Over the past few years queer education for young people has become a mainstay in schools. This is an extremely important factor to encourage equality and tolerance to those who do not fall into society’s designated norms. But why is queer education only taught to teenagers? Younger children understand more than we realise, and it is no less important that we continue to learn as we grow and mature. Why is it not compulsory for those people who aim to work with a large and diverse group of people to learn the basics of queer education and the general teachings of equality?
There are two systems that queer people, like everyone, must frequently interact with: the educative system and healthcare. I would like to centre these two systems and the study programs included within them in this article, as it has long been requested that queer education be made compulsory in these sectors.
It is important that professionals are aware of diversity in society and that they use correct and appropriate terminology that does not assume that all people are heterosexual and cisgender. But what effects does it have when educators and healthcare staff take into account sexuality, gender identity or sexual characteristics of queer people?
During the academic year 2016–2017 the Queer Association of Iceland (Samtökin ’78) distributed a survey on the wellbeing of queer students in schools. The survey showed that around a third of queer students felt unsafe at school due to their sexuality. The survey also showed the effect that teachers and staff at school had on the experiences and wellbeing of students.
When pupils were asked about the number of staff who were supportive of the queer community, an overwhelming majority, 97%, could name at least one member of staff at their school. Of those, 82% believed that more than six staff members were supportive of the queer community. Those queer students who felt a sense of support and positivity from teachers and staff towards the queer community were among other things, likelier to feel a sense of belonging towards the school community and were less likely to miss school due to feeling unsafe and distressed.
Unfortunately, not all participants felt a sense of support, as around 3% said that there were no members of staff at their school that were supportive to the queer community. Furthermore, 28% of participants said that they had at some point heard prejudiced remarks towards queer people from staff, 45.8% said that staff never intervene in case of hearing prejudiced remarks made within earshot and 43.6% of participants said that they never reported harassment or violence experienced at school.
Where supportive staff members numbered fewer than 10 and where staff did not intervene in cases of homophobic comments, pupils were much more likely to miss school due to feeling unsafe.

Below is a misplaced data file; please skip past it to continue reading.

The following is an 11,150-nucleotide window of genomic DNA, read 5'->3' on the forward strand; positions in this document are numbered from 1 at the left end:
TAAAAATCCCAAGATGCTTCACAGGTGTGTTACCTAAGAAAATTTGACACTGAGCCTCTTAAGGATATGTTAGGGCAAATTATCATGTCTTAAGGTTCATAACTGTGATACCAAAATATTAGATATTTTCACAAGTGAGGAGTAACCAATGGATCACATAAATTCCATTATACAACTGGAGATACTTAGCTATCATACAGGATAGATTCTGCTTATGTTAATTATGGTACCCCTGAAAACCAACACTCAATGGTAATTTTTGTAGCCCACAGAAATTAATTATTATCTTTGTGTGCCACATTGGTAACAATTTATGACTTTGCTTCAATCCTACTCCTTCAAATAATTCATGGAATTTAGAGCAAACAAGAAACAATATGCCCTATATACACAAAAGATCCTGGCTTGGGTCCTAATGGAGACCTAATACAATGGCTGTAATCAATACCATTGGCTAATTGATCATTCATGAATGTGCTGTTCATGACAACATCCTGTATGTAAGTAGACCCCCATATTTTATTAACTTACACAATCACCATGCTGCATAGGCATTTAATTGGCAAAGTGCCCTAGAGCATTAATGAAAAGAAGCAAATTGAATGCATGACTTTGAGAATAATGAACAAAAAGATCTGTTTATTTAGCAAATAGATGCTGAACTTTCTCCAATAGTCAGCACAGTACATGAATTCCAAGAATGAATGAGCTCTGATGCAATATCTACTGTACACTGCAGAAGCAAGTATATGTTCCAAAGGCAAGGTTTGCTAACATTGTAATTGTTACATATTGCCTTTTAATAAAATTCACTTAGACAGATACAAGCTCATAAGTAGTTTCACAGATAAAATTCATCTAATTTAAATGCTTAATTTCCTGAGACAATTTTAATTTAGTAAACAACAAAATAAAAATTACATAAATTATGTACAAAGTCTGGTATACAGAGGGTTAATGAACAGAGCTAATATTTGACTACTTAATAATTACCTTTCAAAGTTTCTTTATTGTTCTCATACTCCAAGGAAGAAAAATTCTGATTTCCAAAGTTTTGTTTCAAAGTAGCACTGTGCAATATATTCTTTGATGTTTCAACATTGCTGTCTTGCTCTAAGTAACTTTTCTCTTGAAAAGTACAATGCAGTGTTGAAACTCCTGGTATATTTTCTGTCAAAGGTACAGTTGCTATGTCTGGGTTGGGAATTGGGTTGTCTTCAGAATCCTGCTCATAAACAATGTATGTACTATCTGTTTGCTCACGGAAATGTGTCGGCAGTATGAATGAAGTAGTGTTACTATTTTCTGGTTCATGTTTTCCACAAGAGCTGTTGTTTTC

[The drawing above, Gleðigatan by Elías Rúni, is available in print here at Uppskera listamarkaður.]
No formal surveys have been carried out regarding the experiences of queer people within the healthcare system, but it would be pertinent to examine. However, various stories circulate about inappropriate comments and uncomfortable interactions had with healthcare staff. There have been large legal strides made in the healthcare system with regards to the interests of trans and intersex individuals. Laws regarding gender self-determination were finally passed in June 2019 and provisions about the safeguarding and protection of intersex children were added in December 2020.
These are great and important steps towards a more just society but although the legal groundwork has been established, so too must the education of healthcare staff take on the matters of equality and diversity. Within the healthcare sector it is most often assumed that individuals are heterosexual, cisgender and dyadic (non-intersex). This manner of thinking has often put patients and healthcare providers in difficult positions.
People in same-sex relationships must repeatedly explain themselves to professionals, stories exist of trans individuals having to spend their doctor’s appointments educating professionals of their experiences, men who have sex with men are still barred from giving blood and recently a psychologist submitted an article to an Icelandic publication which was filled with falsehoods and outdated teachings about trans people.
The demeanour of professionals towards minority groups has a direct effect on how the people within those groups experience services. Negative experiences of the system keep people away and that can have serious consequences for their health and wellbeing.
It is therefore extremely important that staff who work in the healthcare sector, in schools and in general proximity to people, be well educated on queer matters and that they show support through their work. Many students in the faculties of health sciences and educative sciences concern themselves with and try to research information themselves when their study materials are lacking and continue to speak for the notion of making queer and equality education a compulsory subject.
Nevertheless, there has been somewhat of an increase in the optional modules that examine minority groups and diversity, which is extremely positive to see, and hopefully these developments will continue and eventually lend themselves to the formation of compulsory modules.
Valgerður Valur Hirst Baldurs, president of Q – Queer Student Association